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 LAUNCHING SCIENCE the gas free from the obscuring effects of dust at ultraviolet (UV) and optical wavelengths. These observations provide a unique complement to optical, x-ray, and radio observations, and it is safe to say that researchers cannot understand the early evolution of stars, the creation of metals, and the creation of dust without FIR observations at angular resolutions at least as high as those proposed for the SAFIR Telescope. The extragalactic case for a facility such as the SAFIR Telescope is unique and is unlikely to be eroded by other observatories in the next two decades. Far infrared observations of galactic clouds of gas and dust are also essential to an understanding of the phys- ics of star formation. Circumstellar disks around young and old stars alike, indicative of planet formation in the former case, emit the bulk of their luminosity at thermal and FIR wavelengths, making the SAFIR Telescope an important facility to study planet formation and making it an essential complement to the ALMA, as well as the JWST and the Stratospheric Observatory for Infrared Astronomy (SOFIA). There are a variety of novel uses of FIR observations for studying the interstellar medium and other circumstellar regions that highlight the importance of this wavelength region to an understanding of how the interstellar medium behaves and takes part in the life cycle of new stars and planets. The key science objectives as outlined in the proposal are the following: • Probe the earliest epochs of metal enrichment and see the galaxy-forming universe before metals are cre- ated. Understand the origin of dust grains in the universe. • Resolve the far-infrared cosmic background—trace the formation and evolution of star-forming and active galaxies since the dawn of the universe, and measure the history of star formation. • Explore the connection between embedded nuclear black holes and their host galaxies. Understand the relationship of active nuclei to galaxy formation. • Track the chemistry of life. Follow prebiotic molecules, ices, and minerals from clouds to nascent solar systems. • Identify young solar systems from debris disk structure and map the birth of planetary systems from deep within obscuring envelopes. Assess the degree of bombardment that they face, and the degree of habitability. A fundamental difficulty with observations at wavelengths longer than about 50 μm is that the relatively low angular resolution combined with zodiacal light and the light from many distant galaxies creates the primary noise source; that is, the sensitivity is limited by foreground emission and confusion. However, because the SAFIR Telescope will still gain orders of magnitude in observing capability over all existing and planned facilities in this important wavelength range, its science case is very strong. The committee believes that this mission does offer a significant advance in its scientific field. Characteristics of the Mission Concept as Developed to Date The SAFIR Telescope would build on the technological improvements developed for the James Webb Space Telescope and would appear to be a logical follow-on to that observatory (subject to evaluation by the decadal survey). It is 1.5 times larger than JWST but with far less stringent requirements on surface accuracy. It has much more demanding requirements for instrument cooling (4 K for SAFIR against 40 K for JWST). Because the longest wavelengths are confusion-limited by distant galaxies, even modest gains in cooling over JWST—to 20 K, for example—will satisfy many of the science goals, allowing some margin in this challenging technological devel- opment. The SAFIR Telescope would need improved FIR detectors (by about an order of magnitude), requiring unknown cost, but it seems likely that great improvements could be made with a modest investment. In all other respects, the concept is relatively mature. Relative Technical Feasibility of the Mission Concept The current SAFIR Telescope concept arises from the heritage of JWST, and therefore it appears technically feasible with the proviso that the SAFIR Telescope would have to achieve lower temperatures under passive cooling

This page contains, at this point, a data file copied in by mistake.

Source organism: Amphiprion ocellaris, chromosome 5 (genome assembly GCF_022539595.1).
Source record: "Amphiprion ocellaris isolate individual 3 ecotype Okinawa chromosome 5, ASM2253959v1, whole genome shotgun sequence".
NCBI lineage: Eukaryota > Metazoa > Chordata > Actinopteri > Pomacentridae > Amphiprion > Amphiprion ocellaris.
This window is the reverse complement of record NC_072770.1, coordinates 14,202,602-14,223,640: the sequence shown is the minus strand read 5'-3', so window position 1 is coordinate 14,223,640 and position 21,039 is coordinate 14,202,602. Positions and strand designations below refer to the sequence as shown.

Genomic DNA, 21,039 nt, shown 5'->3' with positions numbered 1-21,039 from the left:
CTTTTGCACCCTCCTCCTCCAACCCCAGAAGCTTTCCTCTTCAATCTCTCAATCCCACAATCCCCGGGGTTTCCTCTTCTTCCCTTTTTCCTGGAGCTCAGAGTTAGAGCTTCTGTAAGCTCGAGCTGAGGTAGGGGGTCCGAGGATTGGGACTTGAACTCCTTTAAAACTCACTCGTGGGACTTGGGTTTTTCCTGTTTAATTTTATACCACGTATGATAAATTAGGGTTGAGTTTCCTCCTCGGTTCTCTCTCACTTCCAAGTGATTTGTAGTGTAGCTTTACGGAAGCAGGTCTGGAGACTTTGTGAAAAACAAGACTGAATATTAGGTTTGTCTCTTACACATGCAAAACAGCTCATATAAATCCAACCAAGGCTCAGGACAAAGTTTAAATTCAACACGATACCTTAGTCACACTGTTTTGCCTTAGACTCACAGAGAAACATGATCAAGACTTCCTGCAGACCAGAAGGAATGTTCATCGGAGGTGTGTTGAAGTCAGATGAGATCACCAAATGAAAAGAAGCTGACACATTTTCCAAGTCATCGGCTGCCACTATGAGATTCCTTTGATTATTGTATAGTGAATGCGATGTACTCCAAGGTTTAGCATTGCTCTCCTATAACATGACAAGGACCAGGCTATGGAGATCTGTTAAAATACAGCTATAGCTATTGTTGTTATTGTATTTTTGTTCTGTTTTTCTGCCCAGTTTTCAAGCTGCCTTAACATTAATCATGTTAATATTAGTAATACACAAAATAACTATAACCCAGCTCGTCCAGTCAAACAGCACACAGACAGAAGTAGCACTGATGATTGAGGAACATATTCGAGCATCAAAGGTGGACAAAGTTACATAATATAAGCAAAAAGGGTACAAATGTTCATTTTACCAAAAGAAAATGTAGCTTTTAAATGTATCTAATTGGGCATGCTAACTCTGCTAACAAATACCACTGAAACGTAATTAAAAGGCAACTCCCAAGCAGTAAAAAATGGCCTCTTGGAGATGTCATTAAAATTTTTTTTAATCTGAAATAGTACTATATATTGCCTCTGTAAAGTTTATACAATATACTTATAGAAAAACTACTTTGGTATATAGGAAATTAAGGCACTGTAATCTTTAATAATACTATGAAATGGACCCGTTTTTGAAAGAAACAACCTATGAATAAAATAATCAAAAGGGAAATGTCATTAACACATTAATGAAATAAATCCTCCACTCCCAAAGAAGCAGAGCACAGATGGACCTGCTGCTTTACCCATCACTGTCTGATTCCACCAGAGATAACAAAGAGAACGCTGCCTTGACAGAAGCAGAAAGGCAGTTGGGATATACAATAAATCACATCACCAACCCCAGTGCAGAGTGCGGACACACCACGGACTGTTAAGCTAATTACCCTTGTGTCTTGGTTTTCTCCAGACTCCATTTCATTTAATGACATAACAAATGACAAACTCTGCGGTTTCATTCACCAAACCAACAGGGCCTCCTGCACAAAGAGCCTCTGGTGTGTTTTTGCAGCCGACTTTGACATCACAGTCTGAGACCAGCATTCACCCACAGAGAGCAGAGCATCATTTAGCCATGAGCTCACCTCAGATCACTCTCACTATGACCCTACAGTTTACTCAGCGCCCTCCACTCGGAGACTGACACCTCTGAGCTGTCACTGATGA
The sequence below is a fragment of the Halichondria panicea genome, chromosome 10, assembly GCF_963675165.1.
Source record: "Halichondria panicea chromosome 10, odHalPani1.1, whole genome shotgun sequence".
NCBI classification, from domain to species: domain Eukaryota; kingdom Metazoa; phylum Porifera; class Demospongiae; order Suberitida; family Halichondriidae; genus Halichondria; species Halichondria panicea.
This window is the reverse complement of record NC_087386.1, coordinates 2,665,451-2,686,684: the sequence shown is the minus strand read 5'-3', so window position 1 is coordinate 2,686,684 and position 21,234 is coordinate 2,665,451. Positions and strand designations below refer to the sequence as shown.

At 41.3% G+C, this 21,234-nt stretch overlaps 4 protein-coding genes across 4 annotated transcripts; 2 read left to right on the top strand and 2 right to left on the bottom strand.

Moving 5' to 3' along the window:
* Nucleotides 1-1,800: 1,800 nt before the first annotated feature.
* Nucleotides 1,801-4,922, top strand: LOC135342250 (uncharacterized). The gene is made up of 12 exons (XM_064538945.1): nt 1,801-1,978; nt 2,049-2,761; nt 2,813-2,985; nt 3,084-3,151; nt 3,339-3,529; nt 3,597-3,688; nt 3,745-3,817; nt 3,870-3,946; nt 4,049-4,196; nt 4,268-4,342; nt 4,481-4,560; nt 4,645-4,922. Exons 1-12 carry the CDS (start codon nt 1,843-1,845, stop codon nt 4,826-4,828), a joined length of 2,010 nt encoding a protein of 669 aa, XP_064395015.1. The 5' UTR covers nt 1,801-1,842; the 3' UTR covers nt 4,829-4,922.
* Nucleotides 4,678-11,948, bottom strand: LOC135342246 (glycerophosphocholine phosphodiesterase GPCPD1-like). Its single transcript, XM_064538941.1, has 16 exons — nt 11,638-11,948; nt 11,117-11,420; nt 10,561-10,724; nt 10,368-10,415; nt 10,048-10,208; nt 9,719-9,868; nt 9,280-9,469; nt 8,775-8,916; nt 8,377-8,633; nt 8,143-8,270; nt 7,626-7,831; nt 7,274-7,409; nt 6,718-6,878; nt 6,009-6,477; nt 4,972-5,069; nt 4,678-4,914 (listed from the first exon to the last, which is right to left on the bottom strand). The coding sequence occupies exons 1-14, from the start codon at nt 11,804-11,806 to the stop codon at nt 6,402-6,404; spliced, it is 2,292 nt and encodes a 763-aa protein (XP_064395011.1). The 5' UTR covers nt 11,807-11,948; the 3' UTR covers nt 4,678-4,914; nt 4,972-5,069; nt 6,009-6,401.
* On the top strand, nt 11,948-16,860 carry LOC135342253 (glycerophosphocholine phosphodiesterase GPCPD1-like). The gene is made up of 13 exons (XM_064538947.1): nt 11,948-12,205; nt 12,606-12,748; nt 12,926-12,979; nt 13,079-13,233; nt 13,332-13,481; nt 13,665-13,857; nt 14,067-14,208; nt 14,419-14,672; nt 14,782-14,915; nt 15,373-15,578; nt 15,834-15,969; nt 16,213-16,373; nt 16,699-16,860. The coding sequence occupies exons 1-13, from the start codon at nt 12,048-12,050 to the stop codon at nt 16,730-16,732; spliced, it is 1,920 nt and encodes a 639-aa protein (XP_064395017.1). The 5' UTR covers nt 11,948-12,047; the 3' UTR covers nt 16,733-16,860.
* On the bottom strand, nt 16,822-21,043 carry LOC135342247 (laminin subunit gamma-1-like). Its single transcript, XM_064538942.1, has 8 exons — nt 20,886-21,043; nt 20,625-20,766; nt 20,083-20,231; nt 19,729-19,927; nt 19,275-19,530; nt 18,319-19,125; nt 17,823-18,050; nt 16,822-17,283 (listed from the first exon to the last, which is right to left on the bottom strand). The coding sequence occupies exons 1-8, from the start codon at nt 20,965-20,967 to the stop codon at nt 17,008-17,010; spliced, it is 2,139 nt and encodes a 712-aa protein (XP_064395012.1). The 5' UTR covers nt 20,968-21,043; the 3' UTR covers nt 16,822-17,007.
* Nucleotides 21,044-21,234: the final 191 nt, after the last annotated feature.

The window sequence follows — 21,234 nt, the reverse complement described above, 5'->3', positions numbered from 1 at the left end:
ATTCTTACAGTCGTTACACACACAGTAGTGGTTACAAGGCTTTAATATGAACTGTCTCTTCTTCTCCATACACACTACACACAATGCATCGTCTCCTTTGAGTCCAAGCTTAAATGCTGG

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 APPENDIX B than those of any telescope to date. Of the different design concepts considered by the mission team, the current one most closely derives from already-developed technology. The SAFIR Telescope does not propose enormous technological advances over JWST, although the cooling to 4 K is likely to be a major challenge. General Cost Category in Which This Mission Concept Is Likely to Fall The SAFIR Telescope mission is likely to be similar in cost to JWST ($4.5 billion). It uses similar technology, although it will have a 50 percent larger mirror with more demanding thermal requirements but less demanding surface accuracy, wavefront control, and pointing. It is not known how much investment is needed to improve FIR detectors to take full advantage of the SAFIR Telescope. The full execution of this mission concept will likely cost more than $5 billion. Benefits of Using the Constellation System’s Unique Capabilities Relative to Alternative Implementation Approaches The Ares V capabilities are not required for the SAFIR Telescope mission concept as proposed. The size of the telescope in the Vision Mission study was chosen as one that can fit in an EELV using at least some JWST heritage, and at this size it would permit significant scientific advances to be achieved. Assuming that JWST is successfully developed, SAFIR should not be inherently more difficult to design and build. However, if JWST proves to pose major design challenges, then large telescopes such as SAFIR could potentially benefit from having a larger shroud on a more capable launch vehicle, easing packaging and integration of the telescope. Should This Concept Be Studied Further as a Constellation-Enabled Science Mission? The committee concluded that the SAFIR Telescope mission concept does not deserve further study as a Constellation-enabled science mission. The SAFIR Telescope is likely to be very attractive as a Delta IV-class mission and does not require the increased capabilities of the Ares V launch vehicle. The SAFIR Telescope could be considered as a candidate stand-alone Ares V mission, but the heavy launch vehicle is not required. The SAFIR Telescope received a high rank in the 2001 astronomy and astrophysics decadal survey, 10 and the more developed concept presented in the Vision Mission study should make it equally attractive in the next decadal survey. SOLAR SYSTEM EXPLORATION/ASTROBIOLOGY VISION MISSION: PALMER QUEST 11 Scientific Objectives of the Mission Concept Palmer Quest, a proposal for a mission to the North Polar Cap of Mars, would include a nuclear reactor- powered “cryobot” to drill down through the polar ice to its bottom and determine if life once existed on Mars (Figure B.4). The main science goals of Palmer Quest are to assess the possibility of the presence of life on Mars and to evaluate the habitability of the basal domain of the martian polar caps. Science questions for Palmer Quest are as follows: • Does life currently exist on Mars? • Did life ever exist there? • How hospitable was and is Mars to life? 10 National Research Council, Astronomy and Astrophysics in the New Millennium, National Academy Press, Washington, D.C., 2001. 11The first two subsections in this section are based on F.D. Carsey, Jet Propulsion Laboratory, and the Palmer Quest Team, “Palmer Quest, the Search for Life at the Bed of the Mars Polar Cap,” July 2005; and L. Beegle, Jet Propulsion Laboratory, “Palmer Quest: A Mission to the Martian Polar Cap,” presentation to the Committee on Science Opportunities Enabled by NASA’s Constellation System, February 21, 2008. See footnote 2, above.